The production of the zirconia coping or partial denture framework can be completed at the dental laboratory or at an off-site milling center. The actual fabrication can be accomplished using either a subtractive or an additive technique. The subtractive technique, which is the most commonly used, involves cutting the coping or framework from a solid block (Figure 6 ). The milling time and type of milling instruments used depend on the type of block (ie, green-stage, pre-sintered, or fully sintered) employed. The milled size of the coping or framework is also dependent on the amount of shrinkage that will occur during sintering. As noted earlier, sintering is required to achieve maximum strength for green-stage and pre-sintered blocks.
The additive technique involves building a coping or partial denture framework by adding material onto a die. When a zirconia product is desired, an oversized metal die must be created before the powder application to allow for shrinkage during the sintering process. As the powder is applied to the oversized metal die, it is compacted under isostatic pressure. At this "green" stage, a CAM milling procedure is used to finalize the outside contours of the coping or framework. The coping or framework is removed from the die and sintered at 1,550° C.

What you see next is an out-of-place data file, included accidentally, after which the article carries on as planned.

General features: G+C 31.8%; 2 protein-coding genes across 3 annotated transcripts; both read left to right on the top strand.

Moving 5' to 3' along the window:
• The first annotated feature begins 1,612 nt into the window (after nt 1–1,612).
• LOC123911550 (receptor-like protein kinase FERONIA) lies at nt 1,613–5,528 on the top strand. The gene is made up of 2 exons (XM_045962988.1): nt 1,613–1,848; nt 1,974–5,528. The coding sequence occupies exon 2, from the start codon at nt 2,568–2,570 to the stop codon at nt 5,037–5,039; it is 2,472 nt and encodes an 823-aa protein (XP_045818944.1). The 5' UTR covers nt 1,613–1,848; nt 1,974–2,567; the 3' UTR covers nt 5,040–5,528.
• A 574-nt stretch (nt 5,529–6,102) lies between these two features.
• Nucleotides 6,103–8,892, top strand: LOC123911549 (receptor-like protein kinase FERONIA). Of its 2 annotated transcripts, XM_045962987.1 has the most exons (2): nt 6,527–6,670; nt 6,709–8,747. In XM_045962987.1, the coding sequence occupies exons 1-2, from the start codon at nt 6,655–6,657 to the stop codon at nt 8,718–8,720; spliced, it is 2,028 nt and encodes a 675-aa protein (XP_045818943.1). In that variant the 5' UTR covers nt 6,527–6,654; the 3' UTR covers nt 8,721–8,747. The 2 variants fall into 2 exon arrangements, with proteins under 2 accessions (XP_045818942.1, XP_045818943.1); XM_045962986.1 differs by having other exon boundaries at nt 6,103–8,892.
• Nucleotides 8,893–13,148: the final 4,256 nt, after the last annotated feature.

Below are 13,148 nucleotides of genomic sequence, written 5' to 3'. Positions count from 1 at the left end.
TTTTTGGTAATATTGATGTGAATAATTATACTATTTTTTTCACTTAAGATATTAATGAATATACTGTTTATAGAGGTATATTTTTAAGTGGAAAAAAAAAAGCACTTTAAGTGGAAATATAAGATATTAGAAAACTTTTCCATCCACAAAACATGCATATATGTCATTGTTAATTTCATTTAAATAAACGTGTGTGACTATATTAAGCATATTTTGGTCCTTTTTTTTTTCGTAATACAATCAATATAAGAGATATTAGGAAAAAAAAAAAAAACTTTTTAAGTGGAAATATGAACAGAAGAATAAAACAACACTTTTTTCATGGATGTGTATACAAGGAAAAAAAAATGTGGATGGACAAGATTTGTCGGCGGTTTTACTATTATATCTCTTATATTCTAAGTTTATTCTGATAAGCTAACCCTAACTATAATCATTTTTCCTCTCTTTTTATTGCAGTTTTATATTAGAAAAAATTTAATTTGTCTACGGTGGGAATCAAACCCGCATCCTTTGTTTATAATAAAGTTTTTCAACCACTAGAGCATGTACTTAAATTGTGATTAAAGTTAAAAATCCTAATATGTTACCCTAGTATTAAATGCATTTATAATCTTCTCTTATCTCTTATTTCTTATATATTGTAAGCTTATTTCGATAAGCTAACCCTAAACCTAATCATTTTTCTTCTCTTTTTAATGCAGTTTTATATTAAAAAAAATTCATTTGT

Selective laser sintering or melting is an alternative fabrication method that is presently producing metal frameworks and is in development for zirconia frameworks. Laser sintering involves the collection of the CAD data to create a 3-D freeform object. Fusing thin layers of a heat-fusing powder with a scanning laser beam creates a single coping or framework. Each scanned layer represents a mathematical cross section of the CAD model of a single coping or framework. The advantages of this type of fabrication are speed and lack of wasted material. This technology (BEGO Medifacturing® System, BEGO Medical GmbH, Bremen, Germany) is currently being tested in Europe, and plans are underway to introduce it in North America in 2008.
Tooth Preparation Parameters